A friend of mine and I are in the planning stages of our longest canoe trip to date. We want to float the length of the Mississippi next summer, and we are looking for advice, suggestions and any help we can get. We have an 18’ aluminum canoe from Grummun.
We’ve been doing some research about rowing set-ups and found one from Essex Industries that we like. Does anyone have experience with rowing a canoe in general? Any advice or tips would be appreciated.
We’d also like spray skirts and a rain fly for the trip, either homemade or store bought for a reasonable price. I’ve been having trouble finding information about both of those things. While I’m asking about staying dry, we’d also like to set up a webbing or net system to keep our gear off the canoe bottom. Any suggestions for that?
I know I’m asking a lot of questions at once here, but since we’ve pretty much set the trip in stone I’m really excited and want to get started as soon as possible. Any help we can get will be greatly appreciated.
I’ve seen the covers and other products made by this company, and they look pretty good:
Durable nylon affixed with snaps, with integrated ‘skirt’ openings.
I would argue against the idea of suspending your gear off the bottom of your canoe.
- If your gear is contained in quality dry-bags as it should be, it can stand to get wet. If it’s not, then what will happen during the inevitable rainstorm or capsize?
- Raising your gear even a few inches will significantly alter your center of gravity, making the canoe less stable. Better to keep your gear low. In fact, be sure to pack your heavier items like cast iron frying pans and drinking water low, and your lightweight items like sleeping bags and pads higher.
- It seems the added complexity, cost, and labor of this modification isn’t worth its rather dubious benefit. For a cheaper, easier, and more adaptable alternative I might simply toss a half-dozen 2x2 slats in the bottom of the canoe before loading my gear into it.
You still have the two problems above, but in a pinch you could use the slats as firewood!
Tarps from here…
I own both sizes and they are well made.
Backwards down Ol’ Miss
The idea of paddling/rowing down the length of the Mississippi is fantastic – sounds like a great adventure.
I row frequently with a friend (in his traditional wooden Whitehall rowboat). With the right craft rowing can be a fun and efficient way to cover distance – it’s certainly good for aerobic exercise and strength training. That being said a tandem canoe is not a good choice as a rowing craft, especially with two rowers. Think all the way through the room a set of rowing rigs consumes from your boat. Also think through the amount of space you’d need just for oar stowage. In the end a canoe is probably best propelled by paddles – there are ample reasons canoes developed as “paddle craft” rather than rowboats.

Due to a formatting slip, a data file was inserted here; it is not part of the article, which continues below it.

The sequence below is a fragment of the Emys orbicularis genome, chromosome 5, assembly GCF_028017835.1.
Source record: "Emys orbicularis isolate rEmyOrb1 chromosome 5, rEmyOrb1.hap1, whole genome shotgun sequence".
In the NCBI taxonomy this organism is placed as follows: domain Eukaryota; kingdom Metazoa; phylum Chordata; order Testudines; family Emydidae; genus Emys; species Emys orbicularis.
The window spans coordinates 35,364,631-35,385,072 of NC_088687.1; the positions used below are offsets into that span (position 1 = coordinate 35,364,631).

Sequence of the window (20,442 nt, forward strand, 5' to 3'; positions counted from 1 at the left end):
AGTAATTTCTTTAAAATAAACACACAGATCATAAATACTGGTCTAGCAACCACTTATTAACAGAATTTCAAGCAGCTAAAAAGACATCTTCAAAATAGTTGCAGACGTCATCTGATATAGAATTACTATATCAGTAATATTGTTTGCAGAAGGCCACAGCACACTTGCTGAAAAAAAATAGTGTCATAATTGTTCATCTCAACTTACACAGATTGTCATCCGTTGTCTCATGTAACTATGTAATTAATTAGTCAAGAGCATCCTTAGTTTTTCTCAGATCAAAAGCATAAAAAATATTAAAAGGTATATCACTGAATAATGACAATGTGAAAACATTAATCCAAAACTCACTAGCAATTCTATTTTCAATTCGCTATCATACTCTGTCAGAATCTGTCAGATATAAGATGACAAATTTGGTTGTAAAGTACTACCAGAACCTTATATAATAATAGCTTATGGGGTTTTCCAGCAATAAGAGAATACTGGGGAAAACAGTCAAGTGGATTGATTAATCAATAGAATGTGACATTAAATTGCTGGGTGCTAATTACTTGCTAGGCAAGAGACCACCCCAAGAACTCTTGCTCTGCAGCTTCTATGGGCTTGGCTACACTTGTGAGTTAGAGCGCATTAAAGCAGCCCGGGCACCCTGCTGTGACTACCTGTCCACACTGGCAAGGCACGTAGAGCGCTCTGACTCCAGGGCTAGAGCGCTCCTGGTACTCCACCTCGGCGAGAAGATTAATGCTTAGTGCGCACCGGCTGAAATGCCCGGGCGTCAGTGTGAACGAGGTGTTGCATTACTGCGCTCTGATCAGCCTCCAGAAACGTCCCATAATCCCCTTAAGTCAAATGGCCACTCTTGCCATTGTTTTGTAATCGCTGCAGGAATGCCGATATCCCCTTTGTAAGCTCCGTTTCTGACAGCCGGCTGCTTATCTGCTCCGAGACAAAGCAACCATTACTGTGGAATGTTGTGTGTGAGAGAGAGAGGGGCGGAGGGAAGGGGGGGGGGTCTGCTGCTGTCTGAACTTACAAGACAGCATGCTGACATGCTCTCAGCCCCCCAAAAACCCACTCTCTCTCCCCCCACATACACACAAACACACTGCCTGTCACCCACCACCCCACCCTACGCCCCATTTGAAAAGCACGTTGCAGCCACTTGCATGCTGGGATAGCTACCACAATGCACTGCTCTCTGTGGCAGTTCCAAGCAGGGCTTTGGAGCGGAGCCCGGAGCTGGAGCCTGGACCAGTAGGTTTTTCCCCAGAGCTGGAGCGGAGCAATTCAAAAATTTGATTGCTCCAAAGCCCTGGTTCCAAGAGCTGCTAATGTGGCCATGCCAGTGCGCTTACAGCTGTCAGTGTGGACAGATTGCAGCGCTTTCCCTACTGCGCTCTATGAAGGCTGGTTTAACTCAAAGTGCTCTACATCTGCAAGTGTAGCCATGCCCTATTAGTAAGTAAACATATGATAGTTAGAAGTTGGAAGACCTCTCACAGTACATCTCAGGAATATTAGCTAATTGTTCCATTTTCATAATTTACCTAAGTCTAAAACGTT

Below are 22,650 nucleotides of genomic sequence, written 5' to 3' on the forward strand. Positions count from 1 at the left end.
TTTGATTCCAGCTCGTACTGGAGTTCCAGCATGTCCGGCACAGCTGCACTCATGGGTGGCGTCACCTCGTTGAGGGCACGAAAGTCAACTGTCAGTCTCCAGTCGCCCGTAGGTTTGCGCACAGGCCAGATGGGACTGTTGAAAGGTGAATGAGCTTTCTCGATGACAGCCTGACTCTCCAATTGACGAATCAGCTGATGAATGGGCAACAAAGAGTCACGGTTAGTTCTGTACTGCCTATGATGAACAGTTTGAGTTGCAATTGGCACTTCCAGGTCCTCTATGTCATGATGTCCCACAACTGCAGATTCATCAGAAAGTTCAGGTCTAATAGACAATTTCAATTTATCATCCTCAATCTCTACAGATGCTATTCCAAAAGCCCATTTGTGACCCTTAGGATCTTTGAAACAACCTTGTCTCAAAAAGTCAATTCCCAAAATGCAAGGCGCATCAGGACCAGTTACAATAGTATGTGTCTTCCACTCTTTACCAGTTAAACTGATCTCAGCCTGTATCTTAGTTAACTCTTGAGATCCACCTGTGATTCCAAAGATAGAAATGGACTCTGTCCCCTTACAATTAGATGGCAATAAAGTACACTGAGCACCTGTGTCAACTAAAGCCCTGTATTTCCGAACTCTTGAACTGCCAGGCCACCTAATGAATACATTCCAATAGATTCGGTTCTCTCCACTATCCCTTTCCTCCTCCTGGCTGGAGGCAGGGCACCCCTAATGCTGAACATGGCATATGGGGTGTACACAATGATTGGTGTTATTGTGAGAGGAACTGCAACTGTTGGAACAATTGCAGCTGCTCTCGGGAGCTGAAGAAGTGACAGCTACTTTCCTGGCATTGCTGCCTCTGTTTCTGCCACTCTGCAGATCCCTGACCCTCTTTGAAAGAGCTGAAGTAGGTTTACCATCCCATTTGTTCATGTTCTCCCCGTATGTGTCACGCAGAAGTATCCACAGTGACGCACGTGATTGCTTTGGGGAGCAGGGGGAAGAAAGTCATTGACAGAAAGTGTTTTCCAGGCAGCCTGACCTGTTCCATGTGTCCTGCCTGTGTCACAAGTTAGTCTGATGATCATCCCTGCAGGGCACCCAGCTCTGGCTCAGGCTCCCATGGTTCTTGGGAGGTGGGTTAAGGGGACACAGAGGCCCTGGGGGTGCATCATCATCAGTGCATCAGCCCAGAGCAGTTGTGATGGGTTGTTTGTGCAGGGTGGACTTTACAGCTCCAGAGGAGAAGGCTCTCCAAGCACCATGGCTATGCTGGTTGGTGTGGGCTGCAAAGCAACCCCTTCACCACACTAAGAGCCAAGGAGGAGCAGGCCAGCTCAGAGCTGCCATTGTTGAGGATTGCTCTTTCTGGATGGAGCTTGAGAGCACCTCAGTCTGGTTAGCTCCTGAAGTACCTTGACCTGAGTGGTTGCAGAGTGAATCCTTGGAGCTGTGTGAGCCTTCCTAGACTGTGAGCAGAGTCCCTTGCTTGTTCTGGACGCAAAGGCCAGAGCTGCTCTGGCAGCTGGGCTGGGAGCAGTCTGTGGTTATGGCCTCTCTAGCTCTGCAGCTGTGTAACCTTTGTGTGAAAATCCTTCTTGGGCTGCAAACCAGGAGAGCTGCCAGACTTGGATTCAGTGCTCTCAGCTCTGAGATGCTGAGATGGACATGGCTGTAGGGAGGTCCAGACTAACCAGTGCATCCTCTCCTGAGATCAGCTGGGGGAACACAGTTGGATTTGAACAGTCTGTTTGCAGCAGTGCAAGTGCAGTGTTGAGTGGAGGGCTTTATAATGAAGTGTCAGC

I had a look at Essex Industries rowing rig. In a word I would say: “Cheesy”.
The only thing cheesier would have to be those T-grip Carlisle paddles - adequate as rough and ready white water paddles, but as oars? That would get old quick.
I have a soft spot in my heart for aluminum canoes – I first learned to paddle in one many years ago in Scouts. However, spending weeks on end in an aluminum canoe would not be my idea of a fun time. Aluminum canoes are notoriously cold when the weather is cold and hot when the sun beats down on ‘em. And of course they’re noisy – with an aluminum hull every little bing becomes a BANG!
I’d say if you feel you really want to row Ol’ Miss by all means get a proper rowboat and proper oars.
Just some things to consider – good luck on your quest!
I usually agree 100-precent with what Arkay says, but I'll take one of his points and add my own spin. Rowing a tandem canoe CAN be a good way for two people to travel, but I think it will take some serious tinkering to make it work with a Grumman. The best way for two people to do this, is to have a rower in the front seat and a paddler in the the rear seat. I'm very familiar with this setup, as that's how two people travel in a guide-boat. The premier canoe-rower on P-net goes by the name of "Stap", and he has combined a rower in the front with a paddler in rear in a tandem canoe of some kind, with good results. I'm pretty sure one of his boats is equipped with a spray cover too.
Here's why I think it will take serious tinkering to make this work in a Grumman. First, you need a very low seat to row a canoe with oarlocks at gunwale height. The seats in a Grumman are only slightly lower than the gunwales, so using that seat, you won't be able to do recovery strokes (you need to depress the handles pretty far in order to lift the blades clear of the water, especially if the water is choppy, but you can't do that if your legs are too high). Most canoe-rowing rigs are made as a drop-in system where the rower sits in the center, where usually there's not already a seat, but to balance out two people, you need a person in each end of the boat. There's a thwart right behind the front seat of your Grumman, so even if you replace the seat with something lower, that thwart is in your way. If you run the canoe backward, with the rower in the rear seat and the paddler in the front, the paddler will be farther toward center than what's best with two people, and that thwart will be in the way, and the rower will be too close to the rear deck (actually the "front" deck in this case) to lean back the way he needs to on each power stroke.